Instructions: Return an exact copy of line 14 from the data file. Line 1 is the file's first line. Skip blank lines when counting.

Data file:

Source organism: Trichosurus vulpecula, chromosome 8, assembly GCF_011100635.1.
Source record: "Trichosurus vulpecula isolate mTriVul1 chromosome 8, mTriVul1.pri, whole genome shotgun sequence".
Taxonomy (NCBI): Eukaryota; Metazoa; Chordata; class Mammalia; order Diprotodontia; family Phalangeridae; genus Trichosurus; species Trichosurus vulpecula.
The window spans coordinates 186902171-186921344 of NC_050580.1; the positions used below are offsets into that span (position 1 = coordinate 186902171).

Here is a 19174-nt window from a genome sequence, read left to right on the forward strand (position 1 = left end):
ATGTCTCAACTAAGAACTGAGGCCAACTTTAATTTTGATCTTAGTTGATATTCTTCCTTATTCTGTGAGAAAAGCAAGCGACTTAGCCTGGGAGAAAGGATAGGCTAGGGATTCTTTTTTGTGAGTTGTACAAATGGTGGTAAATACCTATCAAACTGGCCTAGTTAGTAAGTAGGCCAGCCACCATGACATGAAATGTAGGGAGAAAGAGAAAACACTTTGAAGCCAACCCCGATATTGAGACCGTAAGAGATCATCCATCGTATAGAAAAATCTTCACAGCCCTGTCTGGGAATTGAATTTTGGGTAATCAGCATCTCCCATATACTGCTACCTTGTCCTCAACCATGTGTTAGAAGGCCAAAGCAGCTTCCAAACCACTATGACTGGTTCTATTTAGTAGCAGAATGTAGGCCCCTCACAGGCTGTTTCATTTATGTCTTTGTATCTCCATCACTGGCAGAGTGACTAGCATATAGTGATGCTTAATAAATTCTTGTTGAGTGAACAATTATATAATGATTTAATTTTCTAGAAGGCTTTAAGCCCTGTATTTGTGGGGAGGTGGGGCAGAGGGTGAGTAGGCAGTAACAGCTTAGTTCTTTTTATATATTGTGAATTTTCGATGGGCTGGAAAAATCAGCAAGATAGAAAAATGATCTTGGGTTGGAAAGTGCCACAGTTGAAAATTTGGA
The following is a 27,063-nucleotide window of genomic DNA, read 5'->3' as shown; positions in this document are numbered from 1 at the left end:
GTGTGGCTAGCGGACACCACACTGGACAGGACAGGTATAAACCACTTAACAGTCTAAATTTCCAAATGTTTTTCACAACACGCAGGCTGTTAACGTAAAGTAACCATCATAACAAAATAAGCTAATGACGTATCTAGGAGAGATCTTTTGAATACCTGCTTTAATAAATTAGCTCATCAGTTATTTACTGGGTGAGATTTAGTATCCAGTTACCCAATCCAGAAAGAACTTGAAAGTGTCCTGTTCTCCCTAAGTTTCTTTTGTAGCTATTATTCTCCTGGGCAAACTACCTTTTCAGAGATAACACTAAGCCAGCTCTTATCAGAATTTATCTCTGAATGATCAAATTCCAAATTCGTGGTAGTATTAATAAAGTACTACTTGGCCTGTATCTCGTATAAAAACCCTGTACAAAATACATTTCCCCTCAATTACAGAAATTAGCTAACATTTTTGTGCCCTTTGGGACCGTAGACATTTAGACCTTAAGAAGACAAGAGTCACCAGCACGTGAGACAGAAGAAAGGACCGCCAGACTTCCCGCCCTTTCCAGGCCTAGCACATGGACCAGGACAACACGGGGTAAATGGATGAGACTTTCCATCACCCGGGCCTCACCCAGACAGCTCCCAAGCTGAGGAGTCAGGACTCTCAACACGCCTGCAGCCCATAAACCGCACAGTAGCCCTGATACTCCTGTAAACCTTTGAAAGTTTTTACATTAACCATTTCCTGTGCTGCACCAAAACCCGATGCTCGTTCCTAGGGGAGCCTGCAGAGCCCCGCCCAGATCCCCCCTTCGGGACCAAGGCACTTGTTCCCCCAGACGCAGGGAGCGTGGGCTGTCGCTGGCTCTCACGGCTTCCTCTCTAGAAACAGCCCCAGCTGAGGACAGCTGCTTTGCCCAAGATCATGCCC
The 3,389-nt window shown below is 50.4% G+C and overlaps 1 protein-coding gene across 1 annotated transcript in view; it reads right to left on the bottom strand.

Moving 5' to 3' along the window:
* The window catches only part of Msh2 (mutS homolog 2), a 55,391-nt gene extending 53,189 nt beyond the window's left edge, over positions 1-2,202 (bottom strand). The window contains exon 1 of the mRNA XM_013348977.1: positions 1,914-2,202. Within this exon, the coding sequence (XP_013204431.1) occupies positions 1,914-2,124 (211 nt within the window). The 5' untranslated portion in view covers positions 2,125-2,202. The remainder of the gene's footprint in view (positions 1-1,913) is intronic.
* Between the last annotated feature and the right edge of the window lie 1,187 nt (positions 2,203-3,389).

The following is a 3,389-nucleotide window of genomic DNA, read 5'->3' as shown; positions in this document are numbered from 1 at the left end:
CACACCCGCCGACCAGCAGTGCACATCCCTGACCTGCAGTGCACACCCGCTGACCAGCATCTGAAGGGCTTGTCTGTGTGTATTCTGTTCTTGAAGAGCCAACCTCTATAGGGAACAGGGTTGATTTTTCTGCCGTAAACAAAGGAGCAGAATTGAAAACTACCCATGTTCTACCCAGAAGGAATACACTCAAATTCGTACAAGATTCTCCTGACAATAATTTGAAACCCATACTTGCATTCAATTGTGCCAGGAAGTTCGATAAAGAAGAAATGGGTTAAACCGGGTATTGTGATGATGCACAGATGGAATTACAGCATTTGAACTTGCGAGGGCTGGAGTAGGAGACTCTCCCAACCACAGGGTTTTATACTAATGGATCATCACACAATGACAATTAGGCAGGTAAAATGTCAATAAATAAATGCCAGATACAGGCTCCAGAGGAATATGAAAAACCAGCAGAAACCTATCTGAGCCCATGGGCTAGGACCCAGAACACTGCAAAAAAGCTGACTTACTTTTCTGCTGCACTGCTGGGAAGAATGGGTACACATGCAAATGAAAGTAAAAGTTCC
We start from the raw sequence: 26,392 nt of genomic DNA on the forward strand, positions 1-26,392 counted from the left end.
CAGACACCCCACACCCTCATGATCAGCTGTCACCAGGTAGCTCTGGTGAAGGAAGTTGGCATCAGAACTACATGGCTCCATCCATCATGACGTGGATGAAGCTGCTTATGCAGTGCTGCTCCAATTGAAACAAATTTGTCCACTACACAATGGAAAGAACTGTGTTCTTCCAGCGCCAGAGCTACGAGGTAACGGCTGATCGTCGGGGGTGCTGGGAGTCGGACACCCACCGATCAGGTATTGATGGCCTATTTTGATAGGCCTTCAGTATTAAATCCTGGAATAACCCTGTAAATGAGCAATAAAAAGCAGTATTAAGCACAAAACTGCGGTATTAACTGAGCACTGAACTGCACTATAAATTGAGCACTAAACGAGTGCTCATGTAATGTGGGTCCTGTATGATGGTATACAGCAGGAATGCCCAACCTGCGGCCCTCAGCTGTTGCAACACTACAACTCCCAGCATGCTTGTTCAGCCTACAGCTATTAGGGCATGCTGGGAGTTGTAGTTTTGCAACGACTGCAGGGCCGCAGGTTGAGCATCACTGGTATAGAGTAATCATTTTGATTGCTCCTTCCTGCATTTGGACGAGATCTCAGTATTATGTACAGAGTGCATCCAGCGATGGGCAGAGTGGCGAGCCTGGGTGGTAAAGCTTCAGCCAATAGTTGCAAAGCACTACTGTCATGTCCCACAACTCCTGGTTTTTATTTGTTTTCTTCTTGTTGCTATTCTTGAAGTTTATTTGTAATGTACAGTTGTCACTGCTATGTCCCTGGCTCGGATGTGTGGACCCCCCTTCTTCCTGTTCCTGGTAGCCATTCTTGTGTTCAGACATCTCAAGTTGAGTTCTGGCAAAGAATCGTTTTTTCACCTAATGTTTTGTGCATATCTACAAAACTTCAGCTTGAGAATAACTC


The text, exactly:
CACACCCGCCGACCAGCAGTGCACATCCCTGACCTGCAGTGCACACCCGCTGACCAGCATCTGAAGGGCTTGTCTGTGTGTATTCTGTTCTTGAAGAGCCAACCTCTATAGGGAACAGGGTTGATTTTTCTGCCGTAAACAAAGGAGCAGAATTGAAAACTACCCATGTTCTACCCAGAAGGAATACACTCAAATTCGTACAAGATTCTCCTGACAATAATTTGAAACCCATACTTGCATTCAATTGTGCCAGGAAGTTCGATAAAGAAGAAATGGGTTAAACCGGGTATTGTGATGATGCACAGATGGAATTACAGCATTTGAACTTGCGAGGGCTGGAGTAGGAGACTCTCCCAACCACAGGGTTTTATACTAATGGATCATCACACAATGACAATTAGGCAGGTAAAATGTCAATAAATAAATGCCAGATACAGGCTCCAGAGGAATATGAAAAACCAGCAGAAACCTATCTGAGCCCATGGGCTAGGACCCAGAACACTGCAAAAAAGCTGACTTACTTTTCTGCTGCACTGCTGGGAAGAATGGGTACACATGCAAATGAAAGTAAAAGTTCC